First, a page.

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MOVIE REVIEW : 'Akira': High-Tech Hokum From Japan

March 14, 1990|CHARLES SOLOMON

"Akira" (at the Westside Pavilion), a Japanese animated feature based on Katsuhiro Otomo's popular comic books about a teen-age motorcycle gang, is a compendium of the worst cliches of Japanese animation--two hours of chases, laser attacks, machine-gun battles, spilled stage blood, computer-animated backgrounds and hokey dialogue.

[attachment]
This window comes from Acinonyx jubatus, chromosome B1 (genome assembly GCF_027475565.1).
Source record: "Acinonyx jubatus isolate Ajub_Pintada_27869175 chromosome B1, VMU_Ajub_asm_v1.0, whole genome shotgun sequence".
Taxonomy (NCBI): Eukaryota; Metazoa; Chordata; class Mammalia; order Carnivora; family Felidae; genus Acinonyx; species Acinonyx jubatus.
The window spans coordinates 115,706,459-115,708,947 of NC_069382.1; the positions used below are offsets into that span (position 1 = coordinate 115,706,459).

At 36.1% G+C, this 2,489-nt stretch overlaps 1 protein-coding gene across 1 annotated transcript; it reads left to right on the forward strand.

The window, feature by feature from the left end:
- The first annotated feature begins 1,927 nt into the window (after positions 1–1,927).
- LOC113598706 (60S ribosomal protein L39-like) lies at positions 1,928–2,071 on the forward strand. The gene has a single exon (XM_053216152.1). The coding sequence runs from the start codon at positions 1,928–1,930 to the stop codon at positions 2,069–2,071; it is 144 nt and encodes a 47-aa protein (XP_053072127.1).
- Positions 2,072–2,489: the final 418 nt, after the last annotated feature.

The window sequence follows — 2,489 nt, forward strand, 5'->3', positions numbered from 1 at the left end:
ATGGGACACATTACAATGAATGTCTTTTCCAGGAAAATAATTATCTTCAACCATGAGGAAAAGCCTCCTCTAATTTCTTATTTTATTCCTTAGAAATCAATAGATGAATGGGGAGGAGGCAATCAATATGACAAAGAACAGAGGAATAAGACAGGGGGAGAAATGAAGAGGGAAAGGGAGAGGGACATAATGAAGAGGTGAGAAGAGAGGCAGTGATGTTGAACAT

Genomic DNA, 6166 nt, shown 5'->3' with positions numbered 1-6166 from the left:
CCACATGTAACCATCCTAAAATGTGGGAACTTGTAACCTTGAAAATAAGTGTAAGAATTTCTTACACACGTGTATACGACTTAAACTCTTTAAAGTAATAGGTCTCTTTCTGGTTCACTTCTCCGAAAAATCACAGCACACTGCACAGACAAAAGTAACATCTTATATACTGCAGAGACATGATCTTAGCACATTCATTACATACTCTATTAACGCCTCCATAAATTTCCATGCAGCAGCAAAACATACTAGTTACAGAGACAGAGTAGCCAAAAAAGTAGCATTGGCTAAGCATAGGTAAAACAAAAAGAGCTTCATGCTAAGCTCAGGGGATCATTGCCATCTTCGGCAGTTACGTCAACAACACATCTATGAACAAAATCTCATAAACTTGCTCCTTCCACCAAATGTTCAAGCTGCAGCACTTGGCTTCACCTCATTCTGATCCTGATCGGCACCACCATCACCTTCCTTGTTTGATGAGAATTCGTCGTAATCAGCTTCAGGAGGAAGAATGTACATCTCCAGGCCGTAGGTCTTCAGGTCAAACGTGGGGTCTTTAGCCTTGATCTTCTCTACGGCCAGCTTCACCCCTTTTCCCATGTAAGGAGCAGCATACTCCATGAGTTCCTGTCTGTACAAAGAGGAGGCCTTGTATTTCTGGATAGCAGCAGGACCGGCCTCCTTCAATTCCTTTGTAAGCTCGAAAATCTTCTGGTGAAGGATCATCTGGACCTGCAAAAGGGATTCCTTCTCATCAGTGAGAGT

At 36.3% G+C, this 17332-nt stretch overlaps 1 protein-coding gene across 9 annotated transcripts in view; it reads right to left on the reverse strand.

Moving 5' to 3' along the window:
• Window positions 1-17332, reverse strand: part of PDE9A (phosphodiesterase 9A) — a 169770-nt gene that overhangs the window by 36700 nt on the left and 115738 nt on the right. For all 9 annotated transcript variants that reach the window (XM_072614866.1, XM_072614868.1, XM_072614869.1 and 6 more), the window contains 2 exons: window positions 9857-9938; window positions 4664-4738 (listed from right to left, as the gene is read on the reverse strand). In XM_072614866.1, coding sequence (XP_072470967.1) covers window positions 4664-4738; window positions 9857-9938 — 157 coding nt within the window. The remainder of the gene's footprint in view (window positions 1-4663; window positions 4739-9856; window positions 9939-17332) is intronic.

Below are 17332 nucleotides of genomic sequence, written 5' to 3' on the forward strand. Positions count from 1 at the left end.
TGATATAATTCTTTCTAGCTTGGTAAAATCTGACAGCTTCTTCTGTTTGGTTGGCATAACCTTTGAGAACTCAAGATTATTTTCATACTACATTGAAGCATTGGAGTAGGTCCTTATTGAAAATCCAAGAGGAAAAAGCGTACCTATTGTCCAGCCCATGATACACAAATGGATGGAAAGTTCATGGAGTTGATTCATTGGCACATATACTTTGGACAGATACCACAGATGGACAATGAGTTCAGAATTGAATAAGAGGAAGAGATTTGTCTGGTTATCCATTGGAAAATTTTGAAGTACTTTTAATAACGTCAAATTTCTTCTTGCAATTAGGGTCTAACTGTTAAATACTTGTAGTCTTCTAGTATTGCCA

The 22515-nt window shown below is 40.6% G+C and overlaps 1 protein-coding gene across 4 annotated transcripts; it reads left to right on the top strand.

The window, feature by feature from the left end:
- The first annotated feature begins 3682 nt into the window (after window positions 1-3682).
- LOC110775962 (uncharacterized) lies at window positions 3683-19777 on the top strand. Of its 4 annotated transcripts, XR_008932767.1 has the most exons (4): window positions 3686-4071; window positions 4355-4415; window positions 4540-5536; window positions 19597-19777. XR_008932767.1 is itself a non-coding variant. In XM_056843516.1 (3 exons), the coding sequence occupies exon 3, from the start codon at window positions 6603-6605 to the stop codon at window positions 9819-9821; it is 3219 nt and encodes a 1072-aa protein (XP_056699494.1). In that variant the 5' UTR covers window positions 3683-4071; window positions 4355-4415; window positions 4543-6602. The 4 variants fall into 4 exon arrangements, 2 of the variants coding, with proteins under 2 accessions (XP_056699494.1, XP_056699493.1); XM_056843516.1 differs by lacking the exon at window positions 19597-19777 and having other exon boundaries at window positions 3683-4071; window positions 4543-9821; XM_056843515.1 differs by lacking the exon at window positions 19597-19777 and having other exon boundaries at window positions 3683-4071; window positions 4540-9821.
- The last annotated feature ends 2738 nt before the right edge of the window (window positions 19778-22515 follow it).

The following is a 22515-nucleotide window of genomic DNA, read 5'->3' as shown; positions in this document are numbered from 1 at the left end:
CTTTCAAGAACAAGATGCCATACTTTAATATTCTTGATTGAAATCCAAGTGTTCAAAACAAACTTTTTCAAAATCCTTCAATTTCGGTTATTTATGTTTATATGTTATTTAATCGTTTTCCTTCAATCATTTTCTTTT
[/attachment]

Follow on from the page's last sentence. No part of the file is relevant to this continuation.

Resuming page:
Buried in the morass is a story of sorts, but anyone who isn't well-grounded in the Akira comics, which are set in post-apocalypse Tokyo, circa AD 2030, will be hopelessly lost by the end of the first half-hour.

Otomo, who wrote and directed the movie, has told interviewers that he set out to "make a film that would be a jumble of images, instead of just showing the highlights of each scene," and on that score, he succeeded. "Akira" is a jumble of high-tech visuals that will appeal only to hard-core Japanese animation fans. Viewers in search of a coherent narrative or polished animation should look elsewhere.

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